When the inhabitants of the Marvel Universe talk about the destructive power of anger they’re not being metaphorical. That’s because in the Marvel U rage has a physical embodiment. It’s big, green, and when it’s at its angriest worlds are in danger of cracking.
That form is of course the Incredible Hulk, the super strong, angry, emerald alter ego of brilliant scientist Bruce Banner. Even though they occupy the same body, Hulk and Banner have had an uneasy relationship ever since Banner was first transformed into the Jade Juggernaut after becoming irradiated by the detonation of one of his own gamma bombs. At times the duo work together reluctantly and other times are out to destroy one another, which is the case in Jason Aaron’s current “Incredible Hulk” storyline.
Just what would happen if Banner and the Hulk formed a willing partnership? Would anyone in the Marvel Universe be able to stop this awesome combination of brains and brawn? This November, writer Mark Waid and artist Leinil Yu will begin to answer those questions and more when they expand the Marvel NOW! initiative with their all-new ongoing series “Indestructible Hulk.” CBR News spoke with both creators about their plans for the series.
CBR News: Mark, if my research is correct you’ve only written the Hulk in stories where he’s been part of a larger cast of characters like the “Onslaught Marvel Universe” book end to the “Onslaught” event. How does it feel to be given the chance to dive in and explore Bruce Banner and his emerald alter ego in a big way? Which aspects of Banner and the Hulk are you most interested in exploring?
Mark Waid: It feels amazing. Honestly, it’s a lot like my experience with “Fantastic Four” — I never thought I’d want to write this book until it was offered and I began thinking about it. So many great writers, so many landmark moments — it was intimidating, still is. But the more I began to think about the relationship between Bruce and Hulk, the more I began fantasizing about what it would be like to take the core concept a little more “back to center” like we did with Daredevil, the more intrigued I became.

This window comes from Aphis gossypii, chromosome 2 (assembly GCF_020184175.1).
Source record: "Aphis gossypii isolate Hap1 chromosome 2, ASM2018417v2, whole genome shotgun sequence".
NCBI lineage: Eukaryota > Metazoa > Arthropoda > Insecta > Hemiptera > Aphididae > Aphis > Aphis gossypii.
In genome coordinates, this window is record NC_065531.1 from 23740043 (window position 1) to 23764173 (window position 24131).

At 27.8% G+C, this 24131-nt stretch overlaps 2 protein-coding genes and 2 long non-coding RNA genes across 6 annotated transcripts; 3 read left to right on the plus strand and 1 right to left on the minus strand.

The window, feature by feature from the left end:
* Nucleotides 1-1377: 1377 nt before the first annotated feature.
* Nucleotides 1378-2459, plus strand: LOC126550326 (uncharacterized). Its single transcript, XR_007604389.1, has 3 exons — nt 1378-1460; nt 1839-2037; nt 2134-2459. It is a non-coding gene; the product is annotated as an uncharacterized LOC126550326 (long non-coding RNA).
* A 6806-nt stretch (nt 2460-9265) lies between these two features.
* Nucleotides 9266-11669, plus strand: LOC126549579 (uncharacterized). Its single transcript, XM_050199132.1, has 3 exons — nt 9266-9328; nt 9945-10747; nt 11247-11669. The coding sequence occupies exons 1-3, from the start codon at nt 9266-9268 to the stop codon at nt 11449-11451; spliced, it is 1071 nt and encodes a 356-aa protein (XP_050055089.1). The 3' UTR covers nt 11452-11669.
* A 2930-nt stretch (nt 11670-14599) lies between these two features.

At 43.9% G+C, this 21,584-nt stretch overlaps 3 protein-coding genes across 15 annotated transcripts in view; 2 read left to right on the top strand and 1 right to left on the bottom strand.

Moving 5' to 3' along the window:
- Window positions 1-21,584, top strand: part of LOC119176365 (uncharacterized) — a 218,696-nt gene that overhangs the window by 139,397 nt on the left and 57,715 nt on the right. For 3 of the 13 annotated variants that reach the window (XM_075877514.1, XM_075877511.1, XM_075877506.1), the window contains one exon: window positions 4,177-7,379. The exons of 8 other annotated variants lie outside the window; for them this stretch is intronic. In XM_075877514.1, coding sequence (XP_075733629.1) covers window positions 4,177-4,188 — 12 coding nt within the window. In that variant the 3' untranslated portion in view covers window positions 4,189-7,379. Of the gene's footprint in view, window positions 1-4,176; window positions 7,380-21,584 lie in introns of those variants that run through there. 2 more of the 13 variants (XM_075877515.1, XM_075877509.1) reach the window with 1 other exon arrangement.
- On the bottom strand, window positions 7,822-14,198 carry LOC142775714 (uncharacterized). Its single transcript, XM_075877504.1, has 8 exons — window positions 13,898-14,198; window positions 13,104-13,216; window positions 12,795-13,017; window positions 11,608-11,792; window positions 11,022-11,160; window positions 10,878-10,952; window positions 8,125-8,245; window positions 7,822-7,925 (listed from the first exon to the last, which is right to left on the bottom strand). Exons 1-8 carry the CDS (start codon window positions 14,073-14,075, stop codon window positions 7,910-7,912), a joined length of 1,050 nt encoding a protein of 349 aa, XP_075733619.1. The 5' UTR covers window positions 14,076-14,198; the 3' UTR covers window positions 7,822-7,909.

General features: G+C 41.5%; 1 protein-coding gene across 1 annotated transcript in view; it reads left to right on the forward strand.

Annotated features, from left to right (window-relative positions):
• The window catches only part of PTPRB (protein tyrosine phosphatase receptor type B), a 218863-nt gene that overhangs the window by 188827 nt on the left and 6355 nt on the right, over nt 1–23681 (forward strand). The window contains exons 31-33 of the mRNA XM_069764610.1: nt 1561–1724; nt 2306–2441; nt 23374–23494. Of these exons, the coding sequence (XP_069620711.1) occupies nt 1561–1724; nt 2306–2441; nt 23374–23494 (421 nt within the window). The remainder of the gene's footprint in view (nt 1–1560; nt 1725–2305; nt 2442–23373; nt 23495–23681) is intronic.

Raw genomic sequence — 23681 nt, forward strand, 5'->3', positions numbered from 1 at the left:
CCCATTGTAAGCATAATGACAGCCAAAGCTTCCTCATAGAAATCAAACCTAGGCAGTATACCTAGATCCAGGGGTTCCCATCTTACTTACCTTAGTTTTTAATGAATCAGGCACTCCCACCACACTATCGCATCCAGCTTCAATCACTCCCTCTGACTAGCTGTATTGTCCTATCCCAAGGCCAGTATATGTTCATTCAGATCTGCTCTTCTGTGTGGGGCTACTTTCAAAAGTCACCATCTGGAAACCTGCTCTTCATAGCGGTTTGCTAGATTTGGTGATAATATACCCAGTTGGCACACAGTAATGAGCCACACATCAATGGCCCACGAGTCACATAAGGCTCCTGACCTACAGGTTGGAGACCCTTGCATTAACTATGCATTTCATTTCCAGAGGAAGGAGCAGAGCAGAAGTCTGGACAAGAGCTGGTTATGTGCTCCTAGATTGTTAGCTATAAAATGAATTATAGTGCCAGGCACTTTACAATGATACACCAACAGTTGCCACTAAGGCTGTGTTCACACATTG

The reception to our approach on “Daredevil” had a lot to do with how I’m coming at Hulk — assuming that everything we know about Hulk is still true, everything he’s been through — but, as we did with Daredevil, having Banner turn a corner and deciding to take a whole new, less “woe is me” view of his condition.
In 1962, Hulk was one of the most unique characters ever in comics because he viewed his powers as a curse, not a blessing. But that point of view is no longer unique — heck, that’s practically the emotional keynote of half the superhero books currently running. So Marvel gave their blessing to morph that attitude into something a little more heroic.
Leinil, you have some familiarity with the Hulk from your work on “Ultimate Hulk Vs. Wolverine,” but that was the Ultimate Universe version of the Hulk. What’s it like diving into “Indestructible Hulk” and how would you compare and contrast the Ultimate and 616 iterations of Hulk? Beyond their obvious color and size differences, in what ways do you feel the two characters are similar and what ways are they different?
Leinil Yu:In all honestly, I drew both the Ultimate Hulk and Ultimate Wolverine the exact same way I would’ve drawn my regular universe versions. The only change would be the pot belly as specified by Damon Lindelof in the script, a result of his change of lifestyle gorging himself with food in the company of pretty women.
Remember Banner’s line from the “Avengers” movie? His secret is that he’s “always angry.” Well, I was always drawing the regular Wolverine and Hulk in the Ultimate Universe. I was very relieved that I didn’t have to draw the young Wolverine with a goatee.